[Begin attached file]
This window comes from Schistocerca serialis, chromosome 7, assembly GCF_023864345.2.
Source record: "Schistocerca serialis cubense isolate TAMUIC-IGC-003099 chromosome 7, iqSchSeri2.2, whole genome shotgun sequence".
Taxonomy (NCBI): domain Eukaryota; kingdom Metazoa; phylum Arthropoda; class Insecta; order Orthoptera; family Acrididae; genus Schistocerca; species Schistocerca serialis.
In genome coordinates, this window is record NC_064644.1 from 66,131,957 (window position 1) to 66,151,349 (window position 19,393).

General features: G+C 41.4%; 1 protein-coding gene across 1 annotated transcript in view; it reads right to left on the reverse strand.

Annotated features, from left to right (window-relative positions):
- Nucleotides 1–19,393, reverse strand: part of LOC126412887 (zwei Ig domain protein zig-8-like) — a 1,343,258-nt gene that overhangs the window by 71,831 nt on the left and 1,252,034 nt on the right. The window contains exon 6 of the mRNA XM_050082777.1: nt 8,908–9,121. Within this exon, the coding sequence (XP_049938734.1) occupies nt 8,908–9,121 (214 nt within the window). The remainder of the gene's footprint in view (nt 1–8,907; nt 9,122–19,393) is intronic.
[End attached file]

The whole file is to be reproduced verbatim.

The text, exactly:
This window comes from Schistocerca serialis, chromosome 7, assembly GCF_023864345.2.
Source record: "Schistocerca serialis cubense isolate TAMUIC-IGC-003099 chromosome 7, iqSchSeri2.2, whole genome shotgun sequence".
Taxonomy (NCBI): domain Eukaryota; kingdom Metazoa; phylum Arthropoda; class Insecta; order Orthoptera; family Acrididae; genus Schistocerca; species Schistocerca serialis.
In genome coordinates, this window is record NC_064644.1 from 66,131,957 (window position 1) to 66,151,349 (window position 19,393).

General features: G+C 41.4%; 1 protein-coding gene across 1 annotated transcript in view; it reads right to left on the reverse strand.

Annotated features, from left to right (window-relative positions):
- Nucleotides 1–19,393, reverse strand: part of LOC126412887 (zwei Ig domain protein zig-8-like) — a 1,343,258-nt gene that overhangs the window by 71,831 nt on the left and 1,252,034 nt on the right. The window contains exon 6 of the mRNA XM_050082777.1: nt 8,908–9,121. Within this exon, the coding sequence (XP_049938734.1) occupies nt 8,908–9,121 (214 nt within the window). The remainder of the gene's footprint in view (nt 1–8,907; nt 9,122–19,393) is intronic.